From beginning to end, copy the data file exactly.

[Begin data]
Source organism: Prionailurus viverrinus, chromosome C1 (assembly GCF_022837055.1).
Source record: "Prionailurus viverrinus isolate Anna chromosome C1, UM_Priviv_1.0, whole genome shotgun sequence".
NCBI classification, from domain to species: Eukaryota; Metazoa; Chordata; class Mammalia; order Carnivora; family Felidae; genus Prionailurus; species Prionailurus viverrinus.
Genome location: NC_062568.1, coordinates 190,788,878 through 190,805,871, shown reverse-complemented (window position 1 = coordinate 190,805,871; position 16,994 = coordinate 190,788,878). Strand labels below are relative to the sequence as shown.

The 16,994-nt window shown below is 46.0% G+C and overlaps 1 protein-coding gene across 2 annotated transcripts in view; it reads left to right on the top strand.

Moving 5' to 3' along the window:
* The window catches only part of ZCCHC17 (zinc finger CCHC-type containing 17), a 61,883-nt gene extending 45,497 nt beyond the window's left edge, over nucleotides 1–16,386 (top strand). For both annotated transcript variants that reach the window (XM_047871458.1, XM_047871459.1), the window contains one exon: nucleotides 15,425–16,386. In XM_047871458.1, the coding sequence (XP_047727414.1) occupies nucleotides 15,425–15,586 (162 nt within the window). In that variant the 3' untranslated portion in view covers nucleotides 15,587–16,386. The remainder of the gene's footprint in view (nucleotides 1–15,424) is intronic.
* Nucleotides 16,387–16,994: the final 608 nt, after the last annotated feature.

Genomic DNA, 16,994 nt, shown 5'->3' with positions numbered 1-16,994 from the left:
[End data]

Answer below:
Source organism: Prionailurus viverrinus, chromosome C1 (assembly GCF_022837055.1).
Source record: "Prionailurus viverrinus isolate Anna chromosome C1, UM_Priviv_1.0, whole genome shotgun sequence".
NCBI classification, from domain to species: Eukaryota; Metazoa; Chordata; class Mammalia; order Carnivora; family Felidae; genus Prionailurus; species Prionailurus viverrinus.
Genome location: NC_062568.1, coordinates 190,788,878 through 190,805,871, shown reverse-complemented (window position 1 = coordinate 190,805,871; position 16,994 = coordinate 190,788,878). Strand labels below are relative to the sequence as shown.

The 16,994-nt window shown below is 46.0% G+C and overlaps 1 protein-coding gene across 2 annotated transcripts in view; it reads left to right on the top strand.

Moving 5' to 3' along the window:
* The window catches only part of ZCCHC17 (zinc finger CCHC-type containing 17), a 61,883-nt gene extending 45,497 nt beyond the window's left edge, over nucleotides 1–16,386 (top strand). For both annotated transcript variants that reach the window (XM_047871458.1, XM_047871459.1), the window contains one exon: nucleotides 15,425–16,386. In XM_047871458.1, the coding sequence (XP_047727414.1) occupies nucleotides 15,425–15,586 (162 nt within the window). In that variant the 3' untranslated portion in view covers nucleotides 15,587–16,386. The remainder of the gene's footprint in view (nucleotides 1–15,424) is intronic.
* Nucleotides 16,387–16,994: the final 608 nt, after the last annotated feature.

Genomic DNA, 16,994 nt, shown 5'->3' with positions numbered 1-16,994 from the left: